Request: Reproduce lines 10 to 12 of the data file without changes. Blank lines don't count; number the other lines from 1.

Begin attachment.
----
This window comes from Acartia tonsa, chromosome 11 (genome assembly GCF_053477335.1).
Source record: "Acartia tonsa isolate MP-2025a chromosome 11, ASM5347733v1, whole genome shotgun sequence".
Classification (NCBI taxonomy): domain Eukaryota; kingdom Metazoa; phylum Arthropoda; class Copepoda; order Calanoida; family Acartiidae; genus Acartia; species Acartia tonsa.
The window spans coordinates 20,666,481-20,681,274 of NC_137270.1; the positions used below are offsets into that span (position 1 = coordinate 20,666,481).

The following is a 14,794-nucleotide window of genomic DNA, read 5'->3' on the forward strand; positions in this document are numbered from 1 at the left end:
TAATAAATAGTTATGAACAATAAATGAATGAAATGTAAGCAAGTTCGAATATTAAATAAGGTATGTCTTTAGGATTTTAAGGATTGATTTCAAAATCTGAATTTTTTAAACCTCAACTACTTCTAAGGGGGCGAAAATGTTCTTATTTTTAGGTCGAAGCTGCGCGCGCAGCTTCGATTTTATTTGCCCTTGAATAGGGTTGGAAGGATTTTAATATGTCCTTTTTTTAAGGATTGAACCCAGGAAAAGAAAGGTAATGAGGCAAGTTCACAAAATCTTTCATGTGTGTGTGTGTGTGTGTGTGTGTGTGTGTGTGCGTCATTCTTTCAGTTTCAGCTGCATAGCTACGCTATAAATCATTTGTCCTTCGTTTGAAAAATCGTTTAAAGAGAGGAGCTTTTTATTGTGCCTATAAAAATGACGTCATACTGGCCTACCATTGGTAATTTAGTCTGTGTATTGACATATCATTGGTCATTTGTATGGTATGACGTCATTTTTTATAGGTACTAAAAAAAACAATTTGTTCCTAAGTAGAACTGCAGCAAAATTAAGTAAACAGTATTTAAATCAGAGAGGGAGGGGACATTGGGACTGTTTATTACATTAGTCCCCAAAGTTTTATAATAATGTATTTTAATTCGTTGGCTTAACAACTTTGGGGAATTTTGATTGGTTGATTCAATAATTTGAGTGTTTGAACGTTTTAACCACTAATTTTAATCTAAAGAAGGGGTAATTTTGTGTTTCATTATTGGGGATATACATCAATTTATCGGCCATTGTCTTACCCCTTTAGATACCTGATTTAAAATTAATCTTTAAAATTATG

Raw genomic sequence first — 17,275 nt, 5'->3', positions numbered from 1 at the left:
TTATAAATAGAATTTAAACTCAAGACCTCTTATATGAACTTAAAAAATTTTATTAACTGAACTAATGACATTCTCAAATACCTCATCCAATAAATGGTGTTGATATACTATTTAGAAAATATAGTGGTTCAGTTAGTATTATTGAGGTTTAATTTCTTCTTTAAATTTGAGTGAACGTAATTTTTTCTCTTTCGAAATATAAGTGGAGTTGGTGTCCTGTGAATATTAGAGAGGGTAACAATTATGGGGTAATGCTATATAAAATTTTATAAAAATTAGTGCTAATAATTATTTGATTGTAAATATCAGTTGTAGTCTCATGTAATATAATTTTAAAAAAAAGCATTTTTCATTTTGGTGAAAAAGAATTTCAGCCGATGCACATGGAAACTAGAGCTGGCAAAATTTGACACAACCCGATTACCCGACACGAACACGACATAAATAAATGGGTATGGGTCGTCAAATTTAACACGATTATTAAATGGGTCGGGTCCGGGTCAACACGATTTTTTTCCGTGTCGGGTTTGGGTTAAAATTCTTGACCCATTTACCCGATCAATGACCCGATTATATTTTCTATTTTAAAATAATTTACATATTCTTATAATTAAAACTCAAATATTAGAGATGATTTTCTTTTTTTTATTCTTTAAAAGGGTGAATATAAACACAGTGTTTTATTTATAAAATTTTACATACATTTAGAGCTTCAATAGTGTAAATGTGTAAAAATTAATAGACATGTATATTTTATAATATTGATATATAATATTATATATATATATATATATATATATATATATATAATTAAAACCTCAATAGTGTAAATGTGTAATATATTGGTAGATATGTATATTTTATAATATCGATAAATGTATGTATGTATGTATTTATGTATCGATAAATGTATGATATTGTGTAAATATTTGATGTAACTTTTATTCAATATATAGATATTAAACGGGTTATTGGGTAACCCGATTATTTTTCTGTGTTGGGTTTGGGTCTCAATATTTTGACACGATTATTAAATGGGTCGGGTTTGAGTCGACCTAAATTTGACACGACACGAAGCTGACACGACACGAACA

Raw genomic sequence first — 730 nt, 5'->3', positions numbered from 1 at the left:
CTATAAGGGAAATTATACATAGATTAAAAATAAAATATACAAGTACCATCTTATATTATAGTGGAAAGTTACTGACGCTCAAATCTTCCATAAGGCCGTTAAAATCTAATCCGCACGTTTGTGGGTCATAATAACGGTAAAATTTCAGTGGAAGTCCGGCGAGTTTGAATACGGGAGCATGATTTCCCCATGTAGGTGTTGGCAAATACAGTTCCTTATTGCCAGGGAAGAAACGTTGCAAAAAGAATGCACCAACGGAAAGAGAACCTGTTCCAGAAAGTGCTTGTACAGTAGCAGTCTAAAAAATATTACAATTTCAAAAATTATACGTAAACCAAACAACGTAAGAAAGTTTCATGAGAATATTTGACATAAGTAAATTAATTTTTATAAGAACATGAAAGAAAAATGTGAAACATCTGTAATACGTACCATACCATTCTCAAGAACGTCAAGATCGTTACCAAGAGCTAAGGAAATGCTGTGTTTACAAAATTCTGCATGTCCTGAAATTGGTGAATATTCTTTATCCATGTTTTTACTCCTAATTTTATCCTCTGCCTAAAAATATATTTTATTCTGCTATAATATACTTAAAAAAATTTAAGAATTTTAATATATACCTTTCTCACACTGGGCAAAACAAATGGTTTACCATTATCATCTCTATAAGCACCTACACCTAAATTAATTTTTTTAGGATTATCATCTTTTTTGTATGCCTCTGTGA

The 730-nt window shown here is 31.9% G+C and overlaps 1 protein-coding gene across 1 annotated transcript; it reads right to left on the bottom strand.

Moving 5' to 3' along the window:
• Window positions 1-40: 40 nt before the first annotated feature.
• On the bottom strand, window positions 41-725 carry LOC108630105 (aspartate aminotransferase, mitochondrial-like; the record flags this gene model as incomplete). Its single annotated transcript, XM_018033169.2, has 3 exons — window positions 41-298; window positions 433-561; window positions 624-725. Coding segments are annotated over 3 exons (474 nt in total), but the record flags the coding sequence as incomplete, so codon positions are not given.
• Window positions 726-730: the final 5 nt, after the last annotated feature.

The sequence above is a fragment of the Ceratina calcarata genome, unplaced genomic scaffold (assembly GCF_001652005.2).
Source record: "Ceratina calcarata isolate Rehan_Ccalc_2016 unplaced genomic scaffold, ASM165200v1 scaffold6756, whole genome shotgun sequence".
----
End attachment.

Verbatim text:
CTATAAGGGAAATTATACATAGATTAAAAATAAAATATACAAGTACCATCTTATATTATAGTGGAAAGTTACTGACGCTCAAATCTTCCATAAGGCCGTTAAAATCTAATCCGCACGTTTGTGGGTCATAATAACGGTAAAATTTCAGTGGAAGTCCGGCGAGTTTGAATACGGGAGCATGATTTCCCCATGTAGGTGTTGGCAAATACAGTTCCTTATTGCCAGGGAAGAAACGTTGCAAAAAGAATGCACCAACGGAAAGAGAACCTGTTCCAGAAAGTGCTTGTACAGTAGCAGTCTAAAAAATATTACAATTTCAAAAATTATACGTAAACCAAACAACGTAAGAAAGTTTCATGAGAATATTTGACATAAGTAAATTAATTTTTATAAGAACATGAAAGAAAAATGTGAAACATCTGTAATACGTACCATACCATTCTCAAGAACGTCAAGATCGTTACCAAGAGCTAAGGAAATGCTGTGTTTACAAAATTCTGCATGTCCTGAAATTGGTGAATATTCTTTATCCATGTTTTTACTCCTAATTTTATCCTCTGCCTAAAAATATATTTTATTCTGCTATAATATACTTAAAAAAATTTAAGAATTTTAATATATACCTTTCTCACACTGGGCAAAACAAATGGTTTACCATTATCATCTCTATAAGCACCTACACCTAAATTAATTTTTTTAGGATTATCATCTTTTTTGTATGCCTCTGTGA

The 730-nt window shown here is 31.9% G+C and overlaps 1 protein-coding gene across 1 annotated transcript; it reads right to left on the bottom strand.

Moving 5' to 3' along the window: